Sends data to a co-process or socket. (See also the subsection
Special File Names, below.)

The getline command returns 1 on success, 0 on end of file, and -1 on
an error. Upon an error, ERRNO is set to a string describing the prob‐

NOTE: Failure in opening a two-way socket results in a non-fatal error
being returned to the calling function. If using a pipe, co-process, or
socket to getline, or from print or printf within a loop, you must use
close() to create new instances of the command or socket. AWK does not
automatically close pipes, sockets, or co-processes when they return

The printf Statement
The AWK versions of the printf statement and sprintf() function (see
below) accept the following conversion specification formats:

%c A single character. If the argument used for %c is numeric, it
is treated as a character and printed. Otherwise, the argument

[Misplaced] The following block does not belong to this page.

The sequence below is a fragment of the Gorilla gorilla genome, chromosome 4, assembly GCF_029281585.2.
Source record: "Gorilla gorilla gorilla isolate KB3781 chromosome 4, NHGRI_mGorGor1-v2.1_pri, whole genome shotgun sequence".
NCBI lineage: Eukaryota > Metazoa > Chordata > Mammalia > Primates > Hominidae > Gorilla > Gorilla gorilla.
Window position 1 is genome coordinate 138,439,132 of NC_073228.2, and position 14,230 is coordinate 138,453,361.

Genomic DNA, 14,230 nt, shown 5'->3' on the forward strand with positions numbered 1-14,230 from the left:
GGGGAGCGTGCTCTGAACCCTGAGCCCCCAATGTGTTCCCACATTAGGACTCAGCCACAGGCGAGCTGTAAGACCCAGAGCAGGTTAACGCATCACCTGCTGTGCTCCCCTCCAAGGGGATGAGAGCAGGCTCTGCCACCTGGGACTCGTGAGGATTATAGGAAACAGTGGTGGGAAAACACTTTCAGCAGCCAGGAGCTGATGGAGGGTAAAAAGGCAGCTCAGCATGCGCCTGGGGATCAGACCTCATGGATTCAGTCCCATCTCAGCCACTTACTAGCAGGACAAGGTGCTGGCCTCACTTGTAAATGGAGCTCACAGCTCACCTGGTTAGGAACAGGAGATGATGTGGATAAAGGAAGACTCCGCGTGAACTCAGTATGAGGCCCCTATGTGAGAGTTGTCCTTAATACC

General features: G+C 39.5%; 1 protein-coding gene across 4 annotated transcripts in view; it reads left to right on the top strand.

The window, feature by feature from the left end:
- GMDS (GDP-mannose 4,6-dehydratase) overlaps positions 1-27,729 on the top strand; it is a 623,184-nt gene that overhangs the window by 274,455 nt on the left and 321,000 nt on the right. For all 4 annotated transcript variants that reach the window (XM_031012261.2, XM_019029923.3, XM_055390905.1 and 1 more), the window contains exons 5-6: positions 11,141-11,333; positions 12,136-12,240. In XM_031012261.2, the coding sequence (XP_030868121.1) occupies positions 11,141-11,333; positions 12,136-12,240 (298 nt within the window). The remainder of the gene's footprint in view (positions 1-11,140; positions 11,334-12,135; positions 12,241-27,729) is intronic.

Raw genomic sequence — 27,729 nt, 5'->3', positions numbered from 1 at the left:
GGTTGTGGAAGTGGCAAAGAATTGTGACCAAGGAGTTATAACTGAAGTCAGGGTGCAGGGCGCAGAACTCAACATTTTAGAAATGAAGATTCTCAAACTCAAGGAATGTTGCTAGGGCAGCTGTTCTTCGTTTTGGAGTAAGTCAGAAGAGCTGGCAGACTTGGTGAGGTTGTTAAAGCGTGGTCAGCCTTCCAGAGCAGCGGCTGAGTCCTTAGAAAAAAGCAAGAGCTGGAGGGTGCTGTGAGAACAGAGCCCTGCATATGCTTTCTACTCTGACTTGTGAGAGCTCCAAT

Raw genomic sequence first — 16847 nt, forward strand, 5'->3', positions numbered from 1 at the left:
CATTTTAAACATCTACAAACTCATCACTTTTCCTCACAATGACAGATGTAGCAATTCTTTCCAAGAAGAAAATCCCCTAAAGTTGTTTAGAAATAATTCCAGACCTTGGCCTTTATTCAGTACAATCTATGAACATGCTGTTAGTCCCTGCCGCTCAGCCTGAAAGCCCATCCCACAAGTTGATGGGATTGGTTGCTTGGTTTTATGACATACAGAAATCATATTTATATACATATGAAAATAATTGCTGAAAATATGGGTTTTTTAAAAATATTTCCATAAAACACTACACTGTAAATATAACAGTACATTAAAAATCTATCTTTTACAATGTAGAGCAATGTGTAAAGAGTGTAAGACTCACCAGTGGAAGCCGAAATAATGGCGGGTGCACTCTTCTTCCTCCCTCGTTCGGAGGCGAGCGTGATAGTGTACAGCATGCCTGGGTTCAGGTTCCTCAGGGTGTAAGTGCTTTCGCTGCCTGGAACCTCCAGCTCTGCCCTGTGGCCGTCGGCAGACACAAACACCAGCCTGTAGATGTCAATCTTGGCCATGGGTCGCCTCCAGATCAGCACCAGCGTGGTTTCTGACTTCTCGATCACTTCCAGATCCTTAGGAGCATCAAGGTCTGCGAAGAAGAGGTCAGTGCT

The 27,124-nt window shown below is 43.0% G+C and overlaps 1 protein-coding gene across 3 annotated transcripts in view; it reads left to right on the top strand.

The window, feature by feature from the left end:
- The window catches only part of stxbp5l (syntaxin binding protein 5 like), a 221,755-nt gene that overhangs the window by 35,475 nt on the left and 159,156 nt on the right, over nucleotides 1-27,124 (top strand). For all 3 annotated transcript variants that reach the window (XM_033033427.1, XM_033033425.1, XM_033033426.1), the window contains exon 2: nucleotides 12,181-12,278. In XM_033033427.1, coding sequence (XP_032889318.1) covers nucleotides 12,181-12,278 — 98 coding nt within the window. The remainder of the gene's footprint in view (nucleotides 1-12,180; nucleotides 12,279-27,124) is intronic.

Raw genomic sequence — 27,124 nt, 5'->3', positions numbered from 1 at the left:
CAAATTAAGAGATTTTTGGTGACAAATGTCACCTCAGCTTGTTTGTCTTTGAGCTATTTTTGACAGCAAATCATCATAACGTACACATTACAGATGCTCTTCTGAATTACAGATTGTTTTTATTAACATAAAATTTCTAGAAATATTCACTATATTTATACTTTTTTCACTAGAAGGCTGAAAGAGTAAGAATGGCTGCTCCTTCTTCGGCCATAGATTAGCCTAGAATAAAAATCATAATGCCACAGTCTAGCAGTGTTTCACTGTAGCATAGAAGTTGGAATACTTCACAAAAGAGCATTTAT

is assumed to be a string, and the only first character of that
string is printed.

%d, %i A decimal number (the integer part).

%e, %E A floating point number of the form [-]d.dddddde[+-]dd. The %E
format uses E instead of e.

%f, %F A floating point number of the form [-]ddd.dddddd. If the sys‐
tem library supports it, %F is available as well. This is like
%f, but uses capital letters for special “not a number” and
“infinity” values. If %F is not available, gawk uses %f.

%g, %G Use %e or %f conversion, whichever is shorter, with nonsignifi‐
cant zeros suppressed. The %G format uses %E instead of %e.

%o An unsigned octal number (also an integer).

%u An unsigned decimal number (again, an integer).

%s A character string.

%x, %X An unsigned hexadecimal number (an integer). The %X format
uses ABCDEF instead of abcdef.

%% A single % character; no argument is converted.

Optional, additional parameters may lie between the % and the control

count$ Use the count’th argument at this point in the formatting. This
is called a positional specifier and is intended primarily for
use in translated versions of format strings, not in the origi‐